This article begins by recounting the story of Clarence Darrow's defense of Leopold and Loeb in 1924. The account is based heavily on a recently republished trial transcript. The Leopold and Loeb trial captured world-wide attention and, even today, continues to engender interest and controversy. It was apparently the first instance of an elaborate psychological defense offered in mitigation to avoid the death penalty for defendants who conceded their guilt of a horrendous murder. Darrow's summation in the case is also considered one of the most spectacular examples in history of legal advocacy.
After describing Darrow's extrordinary defense at length, the article uses the story as a springboard for examining the Eighth Amendment function of the capital sentencing trial in the modern era. The Supreme Court has mandated a sentencing trial as a prerequisite to a death sentence, no matter how aggravated the capital crime. However, the Court has never provided a persuasive Eighth Amendment explanation for this requirement. The article explores whether such a rationale exists.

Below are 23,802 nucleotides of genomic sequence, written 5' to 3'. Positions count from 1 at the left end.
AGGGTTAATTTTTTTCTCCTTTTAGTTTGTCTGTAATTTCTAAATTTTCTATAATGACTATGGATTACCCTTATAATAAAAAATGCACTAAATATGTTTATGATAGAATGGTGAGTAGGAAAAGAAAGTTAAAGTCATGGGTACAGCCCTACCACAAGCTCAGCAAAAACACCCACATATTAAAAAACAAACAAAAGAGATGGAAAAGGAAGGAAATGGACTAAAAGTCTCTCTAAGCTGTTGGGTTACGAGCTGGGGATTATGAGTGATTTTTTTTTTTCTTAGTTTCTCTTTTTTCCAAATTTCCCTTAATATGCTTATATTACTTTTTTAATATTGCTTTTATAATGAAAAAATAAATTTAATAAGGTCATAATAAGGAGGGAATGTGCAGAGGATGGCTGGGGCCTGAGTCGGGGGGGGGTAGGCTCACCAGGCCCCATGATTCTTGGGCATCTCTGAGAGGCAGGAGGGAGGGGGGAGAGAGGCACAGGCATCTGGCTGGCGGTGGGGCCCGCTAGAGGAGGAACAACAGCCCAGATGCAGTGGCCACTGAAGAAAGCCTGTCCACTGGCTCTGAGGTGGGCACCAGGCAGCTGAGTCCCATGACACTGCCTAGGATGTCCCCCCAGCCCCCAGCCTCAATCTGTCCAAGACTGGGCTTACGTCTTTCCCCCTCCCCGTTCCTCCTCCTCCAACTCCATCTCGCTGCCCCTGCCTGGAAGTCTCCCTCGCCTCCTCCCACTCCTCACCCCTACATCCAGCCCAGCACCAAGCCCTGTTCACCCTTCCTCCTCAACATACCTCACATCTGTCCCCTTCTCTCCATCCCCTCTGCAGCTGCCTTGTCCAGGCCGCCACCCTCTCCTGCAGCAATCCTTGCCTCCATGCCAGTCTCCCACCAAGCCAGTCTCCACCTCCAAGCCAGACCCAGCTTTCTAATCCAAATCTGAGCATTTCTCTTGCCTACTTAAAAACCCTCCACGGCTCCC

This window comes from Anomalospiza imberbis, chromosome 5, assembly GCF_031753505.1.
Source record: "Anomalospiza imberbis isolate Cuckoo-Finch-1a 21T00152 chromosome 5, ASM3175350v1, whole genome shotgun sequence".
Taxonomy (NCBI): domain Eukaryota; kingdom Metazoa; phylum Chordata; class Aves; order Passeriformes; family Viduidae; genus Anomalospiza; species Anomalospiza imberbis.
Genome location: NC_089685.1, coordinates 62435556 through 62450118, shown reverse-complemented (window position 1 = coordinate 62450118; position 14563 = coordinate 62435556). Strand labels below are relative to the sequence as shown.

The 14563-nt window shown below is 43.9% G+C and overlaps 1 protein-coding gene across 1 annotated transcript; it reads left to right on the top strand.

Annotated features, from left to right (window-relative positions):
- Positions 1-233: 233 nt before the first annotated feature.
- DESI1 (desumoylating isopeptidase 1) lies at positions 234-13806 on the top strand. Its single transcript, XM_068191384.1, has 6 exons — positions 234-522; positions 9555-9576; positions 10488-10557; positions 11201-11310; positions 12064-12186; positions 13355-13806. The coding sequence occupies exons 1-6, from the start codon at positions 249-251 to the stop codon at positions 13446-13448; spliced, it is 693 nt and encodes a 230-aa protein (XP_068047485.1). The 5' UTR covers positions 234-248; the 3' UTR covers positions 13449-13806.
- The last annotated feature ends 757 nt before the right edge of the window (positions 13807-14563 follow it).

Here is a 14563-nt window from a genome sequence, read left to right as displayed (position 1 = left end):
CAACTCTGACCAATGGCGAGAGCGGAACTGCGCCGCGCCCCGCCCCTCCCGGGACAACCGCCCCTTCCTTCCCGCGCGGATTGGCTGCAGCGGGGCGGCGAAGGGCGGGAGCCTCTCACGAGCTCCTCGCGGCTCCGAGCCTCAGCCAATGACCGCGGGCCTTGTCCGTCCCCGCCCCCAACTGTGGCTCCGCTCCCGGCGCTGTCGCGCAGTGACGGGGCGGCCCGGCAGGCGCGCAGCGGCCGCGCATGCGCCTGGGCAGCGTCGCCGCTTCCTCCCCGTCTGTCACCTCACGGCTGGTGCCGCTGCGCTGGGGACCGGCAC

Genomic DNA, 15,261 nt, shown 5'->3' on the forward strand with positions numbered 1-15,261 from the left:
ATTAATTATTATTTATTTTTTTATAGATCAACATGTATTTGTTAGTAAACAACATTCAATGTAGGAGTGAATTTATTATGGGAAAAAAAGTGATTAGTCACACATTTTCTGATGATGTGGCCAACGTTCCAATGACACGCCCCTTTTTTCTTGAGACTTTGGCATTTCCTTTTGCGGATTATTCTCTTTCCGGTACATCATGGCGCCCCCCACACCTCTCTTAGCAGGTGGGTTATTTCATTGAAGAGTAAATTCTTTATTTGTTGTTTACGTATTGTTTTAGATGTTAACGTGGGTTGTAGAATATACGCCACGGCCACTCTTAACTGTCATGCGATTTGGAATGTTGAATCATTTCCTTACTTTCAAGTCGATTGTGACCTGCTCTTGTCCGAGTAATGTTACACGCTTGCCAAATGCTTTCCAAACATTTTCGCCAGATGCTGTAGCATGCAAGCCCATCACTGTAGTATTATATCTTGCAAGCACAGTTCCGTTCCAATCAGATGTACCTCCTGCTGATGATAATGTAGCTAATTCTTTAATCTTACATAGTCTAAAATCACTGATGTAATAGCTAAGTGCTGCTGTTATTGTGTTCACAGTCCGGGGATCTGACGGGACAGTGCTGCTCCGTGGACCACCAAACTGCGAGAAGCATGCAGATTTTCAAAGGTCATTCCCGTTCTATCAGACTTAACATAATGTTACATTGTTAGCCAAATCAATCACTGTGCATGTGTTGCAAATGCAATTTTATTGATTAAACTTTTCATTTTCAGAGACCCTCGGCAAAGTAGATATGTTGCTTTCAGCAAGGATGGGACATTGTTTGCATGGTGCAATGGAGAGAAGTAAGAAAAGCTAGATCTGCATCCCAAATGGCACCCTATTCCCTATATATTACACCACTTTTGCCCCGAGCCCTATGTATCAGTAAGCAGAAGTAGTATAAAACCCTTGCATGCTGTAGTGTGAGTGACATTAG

- Capital punishment,
- capital sentencing,
- death penalty,
- cruel and unusual